After reaching a high of $8.010 in trading last week, May natural gas futures were pushed lower Monday to explore the other end of the spectrum. The prompt month put in a low of $7.500 on the day before settling at $7.530, down 27.1 cents from Friday's close.

Many in the industry still believe the market has been lacking direction and is using crude futures as a surrogate compass. May crude dipped down to a low of $62.58/bbl on Monday before rallying to close at $63.61/bbl, down two pennies from Friday's close.

"We saw a pretty significant drop today in natural gas futures and guess what? Look at crude. For lack of [their] own direction, natural gas prices are following crude prices," said Steve Blair, a broker with Rafferty Technical Research in New York. "They followed them higher and are now following them back down."

The broker noted that natural gas futures are definitely still range trading. "I am very curious to see how traders handle themselves this week ahead of Thursday's potentially surprising storage withdrawal," he said. "One source last week was talking about a record withdrawal for the month of April, so we will have to see how that plays out. Will it be anticlimactic if we get a big withdrawal? I currently think so. No matter what the report this Thursday for the week ended April 13 reveals, I think the reaction is going to be relative to where the market is at that time."

Talking about the overall natural gas futures price situation, Blair noted that pretty strong support and resistance levels have the market boxed in here. "When we got up to $8.010 last week, we got up through two of our three major resistance numbers, but we failed at penetrating the third one at $8.050. If we had gotten through there, the next major resistance level is up around $8.400. A lot of that failure last week after reaching $8.010 can be attributed to a lack of direction, following the crude market and bouncing between technical numbers again. Our first major support number is $7.380, so I think we are just playing the technical game back and forth here with a little influence from crude."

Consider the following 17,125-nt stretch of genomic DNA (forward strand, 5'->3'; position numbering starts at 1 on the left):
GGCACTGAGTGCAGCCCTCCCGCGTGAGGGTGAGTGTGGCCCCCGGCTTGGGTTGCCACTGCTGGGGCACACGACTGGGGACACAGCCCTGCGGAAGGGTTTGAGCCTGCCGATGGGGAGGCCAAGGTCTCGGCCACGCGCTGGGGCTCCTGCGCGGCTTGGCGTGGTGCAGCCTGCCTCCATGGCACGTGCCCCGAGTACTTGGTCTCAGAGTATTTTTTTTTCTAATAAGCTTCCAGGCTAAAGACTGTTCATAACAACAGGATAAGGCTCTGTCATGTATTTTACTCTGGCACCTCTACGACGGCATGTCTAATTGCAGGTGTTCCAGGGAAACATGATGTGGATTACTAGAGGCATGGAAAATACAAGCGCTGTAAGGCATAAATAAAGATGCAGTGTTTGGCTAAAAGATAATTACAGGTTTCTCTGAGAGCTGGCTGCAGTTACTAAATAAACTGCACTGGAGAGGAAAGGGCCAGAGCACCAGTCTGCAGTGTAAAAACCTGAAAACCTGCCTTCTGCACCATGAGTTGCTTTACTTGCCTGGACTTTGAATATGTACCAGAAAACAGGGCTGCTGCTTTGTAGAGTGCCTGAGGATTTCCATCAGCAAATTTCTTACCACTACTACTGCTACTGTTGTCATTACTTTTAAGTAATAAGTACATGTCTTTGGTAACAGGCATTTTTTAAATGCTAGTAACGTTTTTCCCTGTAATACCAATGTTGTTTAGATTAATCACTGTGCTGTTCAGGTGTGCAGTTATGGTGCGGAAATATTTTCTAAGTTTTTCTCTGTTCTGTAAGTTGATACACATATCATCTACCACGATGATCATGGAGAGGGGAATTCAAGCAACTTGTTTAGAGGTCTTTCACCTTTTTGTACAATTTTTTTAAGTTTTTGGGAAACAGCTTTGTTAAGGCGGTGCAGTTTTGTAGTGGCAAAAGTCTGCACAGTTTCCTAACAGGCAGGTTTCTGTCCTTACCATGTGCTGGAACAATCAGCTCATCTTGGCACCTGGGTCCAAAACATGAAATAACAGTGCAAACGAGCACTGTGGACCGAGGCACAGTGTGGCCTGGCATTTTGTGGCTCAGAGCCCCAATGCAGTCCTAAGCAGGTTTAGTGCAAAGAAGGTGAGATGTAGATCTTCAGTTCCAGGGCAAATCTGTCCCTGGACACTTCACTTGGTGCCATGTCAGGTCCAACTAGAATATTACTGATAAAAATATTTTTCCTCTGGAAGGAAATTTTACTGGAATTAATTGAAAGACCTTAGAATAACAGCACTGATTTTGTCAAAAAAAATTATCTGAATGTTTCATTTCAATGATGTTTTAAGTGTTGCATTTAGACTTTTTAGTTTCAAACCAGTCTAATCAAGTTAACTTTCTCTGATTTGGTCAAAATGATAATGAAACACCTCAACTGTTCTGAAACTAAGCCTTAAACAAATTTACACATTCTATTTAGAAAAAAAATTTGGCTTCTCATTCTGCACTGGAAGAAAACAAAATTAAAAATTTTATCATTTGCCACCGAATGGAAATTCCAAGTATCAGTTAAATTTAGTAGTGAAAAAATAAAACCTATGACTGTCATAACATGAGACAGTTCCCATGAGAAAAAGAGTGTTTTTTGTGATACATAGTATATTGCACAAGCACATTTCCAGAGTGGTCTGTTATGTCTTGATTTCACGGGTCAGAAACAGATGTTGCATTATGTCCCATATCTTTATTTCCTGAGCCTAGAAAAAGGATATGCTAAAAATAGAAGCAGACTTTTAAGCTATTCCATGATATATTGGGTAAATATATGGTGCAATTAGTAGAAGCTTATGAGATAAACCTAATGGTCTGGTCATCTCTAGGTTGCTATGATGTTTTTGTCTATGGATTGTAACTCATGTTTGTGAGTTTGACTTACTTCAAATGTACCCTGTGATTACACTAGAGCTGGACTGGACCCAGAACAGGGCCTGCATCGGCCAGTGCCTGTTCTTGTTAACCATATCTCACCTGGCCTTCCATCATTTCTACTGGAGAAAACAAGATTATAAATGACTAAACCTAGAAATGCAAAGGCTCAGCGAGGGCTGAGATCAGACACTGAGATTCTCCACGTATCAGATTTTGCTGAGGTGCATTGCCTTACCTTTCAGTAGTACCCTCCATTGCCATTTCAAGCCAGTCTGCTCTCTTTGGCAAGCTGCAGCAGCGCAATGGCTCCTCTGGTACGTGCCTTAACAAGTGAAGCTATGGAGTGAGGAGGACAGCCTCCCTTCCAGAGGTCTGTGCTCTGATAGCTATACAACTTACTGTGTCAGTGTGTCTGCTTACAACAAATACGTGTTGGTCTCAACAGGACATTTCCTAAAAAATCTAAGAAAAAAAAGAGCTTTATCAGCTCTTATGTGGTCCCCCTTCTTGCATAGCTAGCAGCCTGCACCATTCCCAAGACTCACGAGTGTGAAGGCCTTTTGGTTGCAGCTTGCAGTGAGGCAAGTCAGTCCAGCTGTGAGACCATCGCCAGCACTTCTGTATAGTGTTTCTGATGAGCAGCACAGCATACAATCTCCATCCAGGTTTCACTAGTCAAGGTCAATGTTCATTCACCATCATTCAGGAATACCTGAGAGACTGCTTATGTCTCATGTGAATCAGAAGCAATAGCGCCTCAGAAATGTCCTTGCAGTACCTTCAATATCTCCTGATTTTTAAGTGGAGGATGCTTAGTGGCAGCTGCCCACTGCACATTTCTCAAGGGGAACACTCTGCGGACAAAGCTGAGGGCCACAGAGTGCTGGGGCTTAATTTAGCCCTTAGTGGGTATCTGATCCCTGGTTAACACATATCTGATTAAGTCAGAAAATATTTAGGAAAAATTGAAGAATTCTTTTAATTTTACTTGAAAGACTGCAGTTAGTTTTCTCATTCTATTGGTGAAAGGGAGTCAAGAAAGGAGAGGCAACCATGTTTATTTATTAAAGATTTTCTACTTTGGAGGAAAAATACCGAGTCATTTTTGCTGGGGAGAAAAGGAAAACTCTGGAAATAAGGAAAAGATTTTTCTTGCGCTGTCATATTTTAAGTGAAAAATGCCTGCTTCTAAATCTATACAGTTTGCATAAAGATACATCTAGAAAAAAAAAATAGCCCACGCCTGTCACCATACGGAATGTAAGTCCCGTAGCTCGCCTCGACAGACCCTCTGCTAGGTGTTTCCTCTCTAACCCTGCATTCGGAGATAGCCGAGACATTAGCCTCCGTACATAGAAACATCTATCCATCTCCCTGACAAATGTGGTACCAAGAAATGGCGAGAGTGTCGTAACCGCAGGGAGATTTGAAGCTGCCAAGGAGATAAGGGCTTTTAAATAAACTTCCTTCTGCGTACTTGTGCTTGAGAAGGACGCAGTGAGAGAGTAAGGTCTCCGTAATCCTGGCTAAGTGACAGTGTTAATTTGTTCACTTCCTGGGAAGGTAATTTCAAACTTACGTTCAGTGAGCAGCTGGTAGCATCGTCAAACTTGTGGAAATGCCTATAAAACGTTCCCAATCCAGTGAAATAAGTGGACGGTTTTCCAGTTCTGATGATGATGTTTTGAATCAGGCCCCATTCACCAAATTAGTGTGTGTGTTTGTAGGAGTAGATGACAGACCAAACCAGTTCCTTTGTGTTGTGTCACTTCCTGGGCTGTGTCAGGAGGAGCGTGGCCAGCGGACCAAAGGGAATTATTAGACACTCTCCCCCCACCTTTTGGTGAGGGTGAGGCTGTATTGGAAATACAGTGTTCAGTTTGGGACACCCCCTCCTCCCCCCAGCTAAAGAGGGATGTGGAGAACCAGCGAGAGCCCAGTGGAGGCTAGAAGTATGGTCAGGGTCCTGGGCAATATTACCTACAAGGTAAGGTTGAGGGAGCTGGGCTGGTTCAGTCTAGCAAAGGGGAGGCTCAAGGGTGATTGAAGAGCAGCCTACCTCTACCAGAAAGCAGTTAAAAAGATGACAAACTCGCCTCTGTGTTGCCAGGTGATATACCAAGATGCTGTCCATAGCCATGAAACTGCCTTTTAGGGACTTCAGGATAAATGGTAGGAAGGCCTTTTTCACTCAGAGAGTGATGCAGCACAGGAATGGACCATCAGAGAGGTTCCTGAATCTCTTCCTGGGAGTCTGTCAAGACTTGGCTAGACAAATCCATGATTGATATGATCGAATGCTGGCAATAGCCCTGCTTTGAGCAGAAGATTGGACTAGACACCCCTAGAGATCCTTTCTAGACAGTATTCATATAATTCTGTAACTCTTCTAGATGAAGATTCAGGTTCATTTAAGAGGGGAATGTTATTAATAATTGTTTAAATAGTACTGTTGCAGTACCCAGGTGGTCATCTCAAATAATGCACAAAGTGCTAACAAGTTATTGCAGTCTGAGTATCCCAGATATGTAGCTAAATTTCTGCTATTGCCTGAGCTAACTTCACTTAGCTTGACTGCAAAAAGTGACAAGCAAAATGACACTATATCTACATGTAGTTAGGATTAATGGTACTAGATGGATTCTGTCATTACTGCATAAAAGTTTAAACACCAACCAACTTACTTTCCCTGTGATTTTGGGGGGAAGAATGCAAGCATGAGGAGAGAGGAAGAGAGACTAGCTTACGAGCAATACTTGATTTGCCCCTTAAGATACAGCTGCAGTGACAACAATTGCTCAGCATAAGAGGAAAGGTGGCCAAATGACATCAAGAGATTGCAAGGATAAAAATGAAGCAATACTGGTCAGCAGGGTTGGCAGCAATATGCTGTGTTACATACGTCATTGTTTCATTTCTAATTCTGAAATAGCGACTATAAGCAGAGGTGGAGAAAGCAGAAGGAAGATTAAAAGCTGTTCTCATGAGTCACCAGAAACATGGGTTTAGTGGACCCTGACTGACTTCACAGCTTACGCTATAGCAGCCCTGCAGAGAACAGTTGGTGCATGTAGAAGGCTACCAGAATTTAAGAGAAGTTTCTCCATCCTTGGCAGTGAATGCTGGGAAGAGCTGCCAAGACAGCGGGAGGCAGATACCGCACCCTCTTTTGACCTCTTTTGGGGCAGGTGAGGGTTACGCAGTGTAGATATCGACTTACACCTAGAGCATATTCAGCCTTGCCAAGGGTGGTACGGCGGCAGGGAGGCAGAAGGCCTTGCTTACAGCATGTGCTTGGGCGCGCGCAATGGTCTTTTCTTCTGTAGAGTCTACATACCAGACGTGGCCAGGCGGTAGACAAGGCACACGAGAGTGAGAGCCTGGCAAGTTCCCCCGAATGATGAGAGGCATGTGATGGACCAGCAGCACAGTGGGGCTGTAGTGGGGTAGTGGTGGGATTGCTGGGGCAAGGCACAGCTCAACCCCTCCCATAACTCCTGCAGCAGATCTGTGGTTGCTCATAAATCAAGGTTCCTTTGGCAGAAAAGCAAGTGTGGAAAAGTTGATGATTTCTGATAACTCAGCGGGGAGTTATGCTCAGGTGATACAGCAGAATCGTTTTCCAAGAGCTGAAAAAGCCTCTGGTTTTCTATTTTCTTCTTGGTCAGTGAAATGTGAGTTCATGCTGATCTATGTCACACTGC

Traders anticipate futures to continue trading in a broad range and look for selling opportunities. Risk managers anticipate using market rallies to hedge downside price risk. "We are going to continue to trade the range (mid-$5 level to mid-$8 level) until the market breaks out," said Mike DeVooght, president of DEVO Capital, a Colorado trading and risk management firm.

In the short term DeVooght sees cold weather and sky-high petroleum prices as supporting natural gas, but is not looking for a concerted move higher. "On a trading basis, we did reenter the short side more aggressively this past week. We would use rallies approaching the $8 level on the spot (or wherever the backs are trading when the spot is approaching $8) market as a selling opportunity," he suggested.

Currently DeVooght advises end-users to stand aside and producers to hold short a May-October strip established earlier at $8.50 for 75% of production and maintain a short winter 2007-2008 strip at $9 for 15% of production.

Weather bulls counting on continued cool weather need to be on their toes. MDA EarthSat forecasts cool temperatures in the one- to five-day period but the six- to 10-day interval is expected to warm significantly. "Generally good model agreement evolved over the weekend to support the warmer look to the eastern U.S., this period following a cool to cool one- to five-day," the forecaster said in its Monday report. It added that the model output statistics suggest mainly above-normal temperature anomalies this period. MDA Earthsat shows above-average to much-above-average temperatures north of a broad arc extending from North Dakota to southern New Mexico to New Jersey.

Prior to Monday's action, Phil Flynn of Alaron suggested buying June natural gas at $7.700 with a stop loss order at $7.350.

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